(QCOSTARICA) Those who have chosen to minimize social contact roll their eyes when they hear or read someone who says “what pandemic?”. Those who have gone weeks (months) without visiting the homes of loved ones who live outside their bubble do not understand how there are people nonchalant, happy and calm, partying in the midst of a pandemic, and who even so post it on social networks, challenging common sense.
Why do so many in Costa Rican resist stopping the party?
Although there is no single answer, specialists consider that there are some factors that can explain this carefree behavior during the health crisis.
Living in isolation is something that millions of people were not prepared for. No one knew what it would be like to deal with a pandemic.
The truth is that the COVID-19 went to show how far the level of adaptation and resilience of human beings can go in the face of a global health crisis, one that has already caused millions of infected and hundreds of thousands of deaths in the world, without a viable cure in the medium term.
Costa Rica has not been the exception and its inhabitants have had to radically modify their lifestyle to protect themselves from the virus. Suddenly, working from home grew considerably and face masks or shields became essential garments to leave the house.
The same happened with social activities in which people were used to sharing, enjoying their free time and relaxing: they were, are, and will continue to be one of the main sources of infection.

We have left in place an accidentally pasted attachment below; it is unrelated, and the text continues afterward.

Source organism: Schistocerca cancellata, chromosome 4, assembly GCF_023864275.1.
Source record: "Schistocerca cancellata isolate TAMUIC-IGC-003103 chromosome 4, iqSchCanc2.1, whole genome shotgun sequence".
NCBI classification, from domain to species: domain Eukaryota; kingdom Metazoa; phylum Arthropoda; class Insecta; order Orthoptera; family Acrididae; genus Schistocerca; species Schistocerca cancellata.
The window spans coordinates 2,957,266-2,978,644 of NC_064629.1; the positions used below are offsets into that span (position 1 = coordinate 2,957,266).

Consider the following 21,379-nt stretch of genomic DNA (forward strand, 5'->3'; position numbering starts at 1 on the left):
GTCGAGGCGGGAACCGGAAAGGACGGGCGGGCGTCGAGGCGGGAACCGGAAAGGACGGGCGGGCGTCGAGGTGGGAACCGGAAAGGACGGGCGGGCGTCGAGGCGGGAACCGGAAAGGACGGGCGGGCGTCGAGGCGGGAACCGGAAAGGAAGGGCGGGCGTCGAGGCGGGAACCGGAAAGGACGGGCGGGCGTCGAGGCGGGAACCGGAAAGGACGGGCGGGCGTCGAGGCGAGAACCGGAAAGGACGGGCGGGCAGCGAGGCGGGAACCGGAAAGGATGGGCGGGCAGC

And although many have understood that breaking the social bubble with crowds to celebrate birthdays, social gatherings, or parties is not allowed in view of the risk that it can represent to contract the new coronavirus.
There are those who are simply not interested in this: they defy authority, they put at risk their health and that of others and even feed conspiracy theories that deny, without foundation, what the science says.
Since COVID-19 arrived in the country in March, Health authorities have tirelessly insisted on “the three golden rules” to avoid catching the virus: maintain social distance, wash your hands frequently and wear a face mask or shield.
By the beginning of June it seemed that the rules of the new normality were already clear.
However, in a couple of weeks, by the middle of that month, the Minister of Health, Daniel Salas, at the daily noon press conference announced what was incredible to believe that a group of approximately 50 people, attended a family party in Alajuelita. Several of the guests were infected.
Two days later, more than 20 people attending the celebration were carrying the coronavirus.
Although the case of the celebration in Alajuelita was intended to be an example of what should not be done during the pandemic, in reality, it would become just the first bad news related to clandestine social activities carried out behind the backs of the authorities and in disobedience of the public health guidelines.
A few days later it was revealed that a family of Pavas carried out an ‘autoté ’, to celebrate the upcoming arrival of a baby. And although it was not a celebration in an event hall or in a house, there were visits to some acquaintances to collect the gifts, hugs, kisses, and everything that had been asked not to do.